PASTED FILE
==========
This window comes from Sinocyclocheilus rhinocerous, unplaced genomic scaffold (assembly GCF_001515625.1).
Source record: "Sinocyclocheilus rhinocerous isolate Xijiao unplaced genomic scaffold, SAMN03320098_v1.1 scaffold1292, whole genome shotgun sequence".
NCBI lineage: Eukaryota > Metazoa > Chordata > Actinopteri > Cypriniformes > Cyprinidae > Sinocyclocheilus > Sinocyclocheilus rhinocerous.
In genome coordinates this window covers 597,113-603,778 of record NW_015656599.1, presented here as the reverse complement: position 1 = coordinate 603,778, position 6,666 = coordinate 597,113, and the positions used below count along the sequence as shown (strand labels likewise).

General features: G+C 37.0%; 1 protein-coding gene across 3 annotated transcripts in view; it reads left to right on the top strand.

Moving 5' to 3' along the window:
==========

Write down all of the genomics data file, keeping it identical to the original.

This window comes from Sinocyclocheilus rhinocerous, unplaced genomic scaffold (assembly GCF_001515625.1).
Source record: "Sinocyclocheilus rhinocerous isolate Xijiao unplaced genomic scaffold, SAMN03320098_v1.1 scaffold1292, whole genome shotgun sequence".
NCBI lineage: Eukaryota > Metazoa > Chordata > Actinopteri > Cypriniformes > Cyprinidae > Sinocyclocheilus > Sinocyclocheilus rhinocerous.
In genome coordinates this window covers 597,113-603,778 of record NW_015656599.1, presented here as the reverse complement: position 1 = coordinate 603,778, position 6,666 = coordinate 597,113, and the positions used below count along the sequence as shown (strand labels likewise).

General features: G+C 37.0%; 1 protein-coding gene across 3 annotated transcripts in view; it reads left to right on the top strand.

Moving 5' to 3' along the window: